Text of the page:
How Do I Know If I Need Divorce Counseling?

Introduction

Divorce challenges the basic sense of who you are, who you’ve been, and who you’ll become. Healing from a divorce

is not like getting over the flu where one rests, drinks lots of fluids and comes out the other side good as new.

Surviving a divorce is much more like recovering from a traumatic accident in which you need to relearn basic tasks in order to thrive in a new, forever changed life.

There are two different healing processes people go through during the emotional roller-coaster ride of divorce. First, there is the grief of losing a loved one. The second process is the struggle for a more complete sense of personal identity, now that you are not a “we.”

Putting together a new and meaningful post-divorce life does not happen overnight. Some people can do this on their own, depending on the magnitude of their post-divorce problems and how much support they have. But many need help, and that’s nothing to be ashamed of.

Signs and Symptoms That Signal The Need For Help

Reactions to divorce vary. However, there are many signs that signal the need for professional help. If you are experiencing any of the following, you should consider meeting with a mental health professional who specializes in divorce counseling.

  • Depression – If you feel a prolonged sense of sadness, uneasiness, or anxiety that you can’t seem to shake, clinical depression may be the cause. Your counselor can determine whether or not your depression is a normal part of the grieving process or is due to other causes.
  • Self-Doubt or Low Self-Esteem – No matter how good looking you are, how much money you make or how accomplished you are, self-doubt or low self-esteem can set in after a divorce and rob you of your feelings of self-worth.
  • Obsession with the Divorce – Many obsess about what went wrong with their marriage, who was at fault, and how unfair the situation is. While all of that may be true, excessive preoccupation with the dissolution of your marriage will not help you move forward.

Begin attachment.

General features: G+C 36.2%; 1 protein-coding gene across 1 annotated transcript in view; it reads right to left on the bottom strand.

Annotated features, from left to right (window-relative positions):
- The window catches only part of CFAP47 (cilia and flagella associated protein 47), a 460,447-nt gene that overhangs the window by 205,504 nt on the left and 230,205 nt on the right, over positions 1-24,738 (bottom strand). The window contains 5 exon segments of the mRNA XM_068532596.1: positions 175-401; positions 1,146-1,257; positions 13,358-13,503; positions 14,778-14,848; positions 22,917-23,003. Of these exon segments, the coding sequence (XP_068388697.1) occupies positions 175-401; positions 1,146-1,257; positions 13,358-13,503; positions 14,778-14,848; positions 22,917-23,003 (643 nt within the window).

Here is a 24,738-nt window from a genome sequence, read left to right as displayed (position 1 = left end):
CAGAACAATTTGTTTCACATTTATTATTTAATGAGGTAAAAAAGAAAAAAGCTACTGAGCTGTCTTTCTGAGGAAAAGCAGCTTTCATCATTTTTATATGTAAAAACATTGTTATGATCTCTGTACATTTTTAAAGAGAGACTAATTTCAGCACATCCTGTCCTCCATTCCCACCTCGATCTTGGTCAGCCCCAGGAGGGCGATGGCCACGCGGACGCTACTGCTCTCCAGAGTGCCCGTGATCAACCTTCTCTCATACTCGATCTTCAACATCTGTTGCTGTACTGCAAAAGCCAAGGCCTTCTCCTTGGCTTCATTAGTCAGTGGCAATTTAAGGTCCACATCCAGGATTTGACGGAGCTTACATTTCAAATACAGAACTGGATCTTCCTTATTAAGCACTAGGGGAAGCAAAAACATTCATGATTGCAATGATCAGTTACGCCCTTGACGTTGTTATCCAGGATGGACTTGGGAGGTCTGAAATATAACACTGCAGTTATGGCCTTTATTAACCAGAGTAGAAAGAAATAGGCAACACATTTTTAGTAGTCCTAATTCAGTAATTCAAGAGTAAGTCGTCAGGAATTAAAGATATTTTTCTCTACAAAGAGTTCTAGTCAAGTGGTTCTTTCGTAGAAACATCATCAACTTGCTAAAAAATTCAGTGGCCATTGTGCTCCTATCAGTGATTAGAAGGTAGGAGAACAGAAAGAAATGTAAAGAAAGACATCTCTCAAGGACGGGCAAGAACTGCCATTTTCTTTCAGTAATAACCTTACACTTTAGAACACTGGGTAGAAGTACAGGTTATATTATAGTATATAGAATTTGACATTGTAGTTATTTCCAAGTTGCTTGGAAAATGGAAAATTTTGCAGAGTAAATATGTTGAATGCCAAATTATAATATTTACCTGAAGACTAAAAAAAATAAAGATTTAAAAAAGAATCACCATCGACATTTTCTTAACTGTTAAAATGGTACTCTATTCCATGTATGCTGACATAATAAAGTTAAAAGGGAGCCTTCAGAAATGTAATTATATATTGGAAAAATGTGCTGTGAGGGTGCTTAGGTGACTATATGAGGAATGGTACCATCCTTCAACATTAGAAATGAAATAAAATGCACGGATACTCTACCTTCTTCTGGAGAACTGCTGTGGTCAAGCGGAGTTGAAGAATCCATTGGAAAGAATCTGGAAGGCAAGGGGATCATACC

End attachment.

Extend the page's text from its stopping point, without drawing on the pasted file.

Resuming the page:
• Persistent Anger – In some cases, the grief and loss that happens as the result of divorce expresses itself as persistent anger and aggression, not only toward an ex-spouse, but in response to the world in general. Often, this anger masks underlying feelings such as sadness, fear, or anxiety. It is important that a professional counselor identifies the defensive anger and helps you access the grief reaction that is necessary for your healing.
  • Difficulty Concentrating on Day-to-Day Life – If you are having difficulty focusing at work, giving your full attention to your children, or participating in friendships, the pain you feel over your divorce may be drowning out important aspects of your life.
  • Inability to Plan for the Future – When you were married, you may have taken for granted what the future held. Divorce erases that future, and many people feel at a loss to redefine it.
  • Substance Abuse Problems, Sleeping Disorders, Risk-Taking, and Other Addictions – It is common to dull the pain of divorce with alcohol, drugs, sex and a host of other addictive behaviors. But soon the escape can turn into an extension of your problems. A skilled counselor can help you identify your compulsive behavior and, if necessary, refer you to a specialist who can help “wean” you. Typically, this rehab process must happen first, paving the way for you to access your underlying grief feelings.

Conclusion

People in the midst of divorce can feel rejected, abandoned, helpless and fearful. As a soon-to-be- non-partnered person, they can feel confused about their identity.

No matter which of the above warning signs you may be experiencing, a good point of reference is this: If you are questioning whether or not you need counseling, you probably do. Trust your instincts and reach out for help.